“I don’t know all the details of the USC deal,” Greuel said. “I think what is clear is that the current structure of the Coliseum Commission doesn’t work and that we need to look at other alternatives. Everything should be on the table.”

Controller Greuel may be unsure of the Coliseum’s future, but there is one thing she is sure of: As long as she is City Controller, a crime like this will never happen again.

New LAUSD program makes breakfast a priority

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imageYou probably used to hear it from your parents all the time.

“It turns out our moms were right,” Mayor Villaraigosa said Thursday morning. “Breakfast really is the most important meal of the day.”

It’s so important, that Villaraigosa has joined the Los Angeles Unified School District and community organization, InnerCity Struggle, to form “Food For Thought.”

The new program is primarily funded by the U.S. Department of Agriculture and looks to offer LAUSD students breakfast in the classroom.

“Food For Thought” will give students free breakfast at the start of each day, offering healthy options such as fresh fruit, whole wheat muffins, and one-percent milk.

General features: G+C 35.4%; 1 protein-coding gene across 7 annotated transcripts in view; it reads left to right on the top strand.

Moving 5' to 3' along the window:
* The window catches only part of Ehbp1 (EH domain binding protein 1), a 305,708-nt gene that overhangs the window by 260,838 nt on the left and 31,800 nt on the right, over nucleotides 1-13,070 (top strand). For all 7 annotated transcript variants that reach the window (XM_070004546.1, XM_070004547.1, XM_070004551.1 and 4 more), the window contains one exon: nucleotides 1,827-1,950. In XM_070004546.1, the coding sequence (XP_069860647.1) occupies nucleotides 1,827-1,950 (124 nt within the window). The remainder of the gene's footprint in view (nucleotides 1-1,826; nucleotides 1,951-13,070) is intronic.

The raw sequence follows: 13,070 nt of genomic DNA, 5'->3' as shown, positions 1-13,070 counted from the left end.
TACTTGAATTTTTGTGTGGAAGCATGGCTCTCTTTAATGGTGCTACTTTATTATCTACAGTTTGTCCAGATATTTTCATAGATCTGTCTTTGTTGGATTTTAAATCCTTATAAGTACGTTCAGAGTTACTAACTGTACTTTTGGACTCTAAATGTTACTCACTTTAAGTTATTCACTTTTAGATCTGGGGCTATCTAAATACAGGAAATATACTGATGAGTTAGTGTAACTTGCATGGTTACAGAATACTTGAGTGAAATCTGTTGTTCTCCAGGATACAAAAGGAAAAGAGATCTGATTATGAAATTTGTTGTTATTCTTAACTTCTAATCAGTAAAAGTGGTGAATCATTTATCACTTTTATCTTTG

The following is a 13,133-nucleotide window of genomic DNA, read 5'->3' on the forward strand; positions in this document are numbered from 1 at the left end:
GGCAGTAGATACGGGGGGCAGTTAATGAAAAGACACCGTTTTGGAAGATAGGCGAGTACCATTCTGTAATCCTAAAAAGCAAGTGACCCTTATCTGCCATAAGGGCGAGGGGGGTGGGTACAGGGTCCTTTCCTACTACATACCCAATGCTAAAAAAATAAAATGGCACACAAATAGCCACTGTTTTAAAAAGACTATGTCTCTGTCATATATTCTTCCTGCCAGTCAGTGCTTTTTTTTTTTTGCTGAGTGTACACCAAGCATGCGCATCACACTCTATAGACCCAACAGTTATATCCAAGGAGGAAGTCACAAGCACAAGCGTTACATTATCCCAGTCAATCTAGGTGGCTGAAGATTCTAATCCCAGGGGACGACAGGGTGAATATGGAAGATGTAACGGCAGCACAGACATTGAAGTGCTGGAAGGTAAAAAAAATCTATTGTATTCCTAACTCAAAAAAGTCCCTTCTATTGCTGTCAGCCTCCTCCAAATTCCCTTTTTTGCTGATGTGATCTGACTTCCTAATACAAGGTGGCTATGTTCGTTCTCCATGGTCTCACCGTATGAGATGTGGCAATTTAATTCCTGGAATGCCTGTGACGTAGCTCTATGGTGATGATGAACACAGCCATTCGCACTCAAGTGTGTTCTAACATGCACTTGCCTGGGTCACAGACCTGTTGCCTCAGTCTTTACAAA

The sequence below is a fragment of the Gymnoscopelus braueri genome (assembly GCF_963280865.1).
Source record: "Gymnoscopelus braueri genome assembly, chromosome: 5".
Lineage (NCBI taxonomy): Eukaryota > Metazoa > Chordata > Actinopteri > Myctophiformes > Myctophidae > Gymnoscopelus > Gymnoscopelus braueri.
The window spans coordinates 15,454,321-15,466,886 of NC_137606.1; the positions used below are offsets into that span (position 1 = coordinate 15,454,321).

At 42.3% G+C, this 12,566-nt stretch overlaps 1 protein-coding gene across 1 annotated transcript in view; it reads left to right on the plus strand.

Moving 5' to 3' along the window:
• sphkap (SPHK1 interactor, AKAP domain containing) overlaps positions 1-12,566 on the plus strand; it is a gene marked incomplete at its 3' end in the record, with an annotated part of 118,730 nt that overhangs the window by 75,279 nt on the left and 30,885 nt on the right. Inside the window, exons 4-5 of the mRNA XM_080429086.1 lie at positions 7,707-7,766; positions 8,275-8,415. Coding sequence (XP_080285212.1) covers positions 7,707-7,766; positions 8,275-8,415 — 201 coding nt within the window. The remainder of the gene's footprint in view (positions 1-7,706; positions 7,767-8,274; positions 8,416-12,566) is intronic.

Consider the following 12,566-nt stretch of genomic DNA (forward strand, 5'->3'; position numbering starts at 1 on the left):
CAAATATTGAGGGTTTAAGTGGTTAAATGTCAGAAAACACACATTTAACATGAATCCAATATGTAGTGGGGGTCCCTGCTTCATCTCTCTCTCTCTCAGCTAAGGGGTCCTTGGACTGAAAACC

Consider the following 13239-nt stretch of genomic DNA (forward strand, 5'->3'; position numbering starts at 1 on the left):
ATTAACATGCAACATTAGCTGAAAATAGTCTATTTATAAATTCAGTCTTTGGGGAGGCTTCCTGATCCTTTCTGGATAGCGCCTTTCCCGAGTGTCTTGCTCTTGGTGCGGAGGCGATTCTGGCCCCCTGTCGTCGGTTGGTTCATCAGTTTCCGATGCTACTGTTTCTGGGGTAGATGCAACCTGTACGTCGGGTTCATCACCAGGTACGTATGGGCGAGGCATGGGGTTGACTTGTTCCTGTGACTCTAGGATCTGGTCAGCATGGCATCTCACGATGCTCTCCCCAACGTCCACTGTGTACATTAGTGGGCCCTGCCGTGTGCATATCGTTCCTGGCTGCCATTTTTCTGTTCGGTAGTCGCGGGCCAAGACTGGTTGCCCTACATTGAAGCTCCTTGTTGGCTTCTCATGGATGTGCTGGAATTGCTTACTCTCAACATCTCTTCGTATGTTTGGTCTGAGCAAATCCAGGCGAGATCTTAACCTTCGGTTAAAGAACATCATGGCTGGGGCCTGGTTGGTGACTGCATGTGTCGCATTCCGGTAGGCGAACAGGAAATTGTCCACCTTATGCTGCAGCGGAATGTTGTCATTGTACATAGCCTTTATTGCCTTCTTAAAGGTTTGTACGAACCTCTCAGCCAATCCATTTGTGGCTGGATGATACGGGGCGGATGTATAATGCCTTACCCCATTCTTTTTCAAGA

But isn’t it the parents’ responsibility to feed their children in the morning?

LAUSD Superintendent John Deasy says, “not necessarily.”

“It is a community’s responsibility,” Deasy said. “So that if a parent would not have the means, then we wrap our arms around the student and make sure that no one goes hungry.”

Monica Garcia, Board President of the LAUSD, believes “Food For Thought” will increase student attendance, decrease child obesity, and help students reach her ambitious goal.

“We said one hundred percent graduation and we meant it,” Garcia said. “Breakfast in the classroom helps kids get to graduation. Breakfast in the classroom help our employees maximize the service for our young people.”

Deasy shares Garcia’s goal of a perfect graduation rate, and says that poverty shouldn’t hurt a student’s chances of success.